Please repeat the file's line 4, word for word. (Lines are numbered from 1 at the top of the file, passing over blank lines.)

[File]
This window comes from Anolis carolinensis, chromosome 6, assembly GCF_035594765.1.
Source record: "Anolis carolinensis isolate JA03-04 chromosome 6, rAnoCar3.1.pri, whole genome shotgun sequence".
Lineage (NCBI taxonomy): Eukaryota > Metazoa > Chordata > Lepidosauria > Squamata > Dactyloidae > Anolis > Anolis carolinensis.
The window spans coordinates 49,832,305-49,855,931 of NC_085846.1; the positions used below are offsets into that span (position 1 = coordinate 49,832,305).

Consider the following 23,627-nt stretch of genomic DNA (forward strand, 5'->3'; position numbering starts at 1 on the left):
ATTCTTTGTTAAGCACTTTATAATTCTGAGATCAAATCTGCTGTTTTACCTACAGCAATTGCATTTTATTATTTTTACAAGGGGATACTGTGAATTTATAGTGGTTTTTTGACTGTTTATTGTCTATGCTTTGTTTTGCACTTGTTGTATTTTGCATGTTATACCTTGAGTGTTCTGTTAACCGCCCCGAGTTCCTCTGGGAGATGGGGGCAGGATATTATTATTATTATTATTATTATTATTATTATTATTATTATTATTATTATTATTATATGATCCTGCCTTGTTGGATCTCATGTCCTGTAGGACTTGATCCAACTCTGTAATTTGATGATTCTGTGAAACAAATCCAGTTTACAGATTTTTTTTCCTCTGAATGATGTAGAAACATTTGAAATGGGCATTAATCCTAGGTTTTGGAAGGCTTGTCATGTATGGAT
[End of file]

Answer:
The window spans coordinates 49,832,305-49,855,931 of NC_085846.1; the positions used below are offsets into that span (position 1 = coordinate 49,832,305).